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Published: 11:15, May 26, 2022 | Updated: 11:15, May 26, 2022
Architect sees warm future for wooden homes
By Yang Jun in Guiyang and Du Juan
Published:11:15, May 26, 2022 Updated:11:15, May 26, 2022 By Yang Jun in Guiyang and Du Juan

By turning yesteryear's buildings into tomorrow's dwellings, Chen Guodong injects new life into tradition in Guizhou

An aerial image of the Muyunjian Hostel at Baiyan village in Leishan county, Guizhou province, which is designed by architect Chen Guodong and his team.(PHOTO PROVIDED TO CHINA DAILY)

Chen Guodong, an architect born in 1985 who grew up in Guangzhou, Guangdong province, and studied in Japan, now enjoys an ideal life building houses he loves in a remote county in Guizhou province.

In 2017, he moved his architectural practice, Mume Design, from Japan to Guizhou's Liping county to build wooden houses designed for modern village life.

Liping is home to some of China's most traditional villages and to all kinds of wooden buildings, including drum towers and heliang (a kind of wooden structure for drying grain), which have been built in the area since ancient times.

"I have been in love with these wooden buildings since I was at university," Chen said, speaking with a noticeable Guizhou accent.

After spending years in the province, especially in its rural areas, Chen's Mandarin now has a local inflection, and he prefers to be called a "rural designer" rather than an architect.

"I have been thinking about what rural areas will be like in the future and how living spaces built from wood can serve villagers better," he said. "The idea is worth exploring and putting into practice."

Unlike most young people who prefer urban life, Chen loves working in remote areas. He said that he can build and do field research at the same time in Liping because its wooden architecture has been preserved for over a thousand years.

Dong ethnic villagers relax in another building made by Chen and his team, the Dongfang Homestay at the Zhaoxing Dong village in Liping county, Guizhou. (PHOTO PROVIDED TO CHINA DAILY)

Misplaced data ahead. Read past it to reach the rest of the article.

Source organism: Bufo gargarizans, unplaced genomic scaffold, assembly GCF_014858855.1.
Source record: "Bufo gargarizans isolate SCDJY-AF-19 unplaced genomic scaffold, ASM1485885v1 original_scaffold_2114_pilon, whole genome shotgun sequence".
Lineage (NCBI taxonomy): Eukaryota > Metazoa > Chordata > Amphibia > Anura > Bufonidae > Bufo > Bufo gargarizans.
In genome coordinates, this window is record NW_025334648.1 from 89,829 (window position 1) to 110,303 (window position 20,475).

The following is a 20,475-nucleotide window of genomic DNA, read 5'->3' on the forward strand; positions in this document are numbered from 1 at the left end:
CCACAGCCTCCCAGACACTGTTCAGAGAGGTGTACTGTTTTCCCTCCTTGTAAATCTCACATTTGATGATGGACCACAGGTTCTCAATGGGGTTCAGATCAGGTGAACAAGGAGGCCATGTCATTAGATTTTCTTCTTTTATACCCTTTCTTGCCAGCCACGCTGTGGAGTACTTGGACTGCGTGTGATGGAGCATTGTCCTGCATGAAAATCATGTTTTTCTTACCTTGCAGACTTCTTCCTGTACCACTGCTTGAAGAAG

Chen sees the craft as pure and simple, creating homes for generations of people.

This is what spurred his interest in building with the material, which he does with the help of a local craftsman.

In the core of Huanggang village, he turned a wooden granary into a large public space.

He maintained its original style, which is in perfect accordance with its surroundings, and added tearooms, innovation spaces and apartments.

People can experience the tranquility of village life and also meet visitors. Chen usually remains on site at a project from start to completion. He and his team often live in a village for more than a year.

In addition to architecture, he also researches the changing demands of rural areas for new buildings and said there are still many issues to resolve, such as the best way to upgrade traditional architecture so that it is suited to modern life while retaining its traditional elements.

In Huanggang, he designed a house for a villager who likes to drink wine. He turned the first floor into a winery and tavern for travelers to experience the winemaking process.

The transformation of a wooden house Chen undertook for Yang Hui, a teacher in Guiliu village in Rongjiang county, was even more radical and was done free of charge.

Villagers pass by the Huanggang Village's Makerspace, by Chen and his team. (PHOTO PROVIDED TO CHINA DAILY)

The house's lighting, ventilation and heating system were all upgraded. Its first floor, formerly used for raising livestock, was turned into a living room, bedrooms and a kitchen, and its second and third floors have become a public space for teaching and guest rooms for visiting students.

"Nowadays, people no longer rely on the land to make a living in rural areas, so we need to find a way to adapt old wooden buildings to modern uses," Chen said.

Yang said she hopes her house will survive for another 100 years. "I'm going to retire in three years. I will use this place to hold activities to teach about traditional culture."

Chen sees no reason why the home shouldn't last that long, if not longer, and views wooden architecture as low-carbon, environmentally friendly and affordable.

By creating conditions that attract more young people to return, villages create new opportunities for themselves, a process to which Chen's work is certainly making a contribution.

Yao Yuxin and Zhao Yandi contributed to this story.

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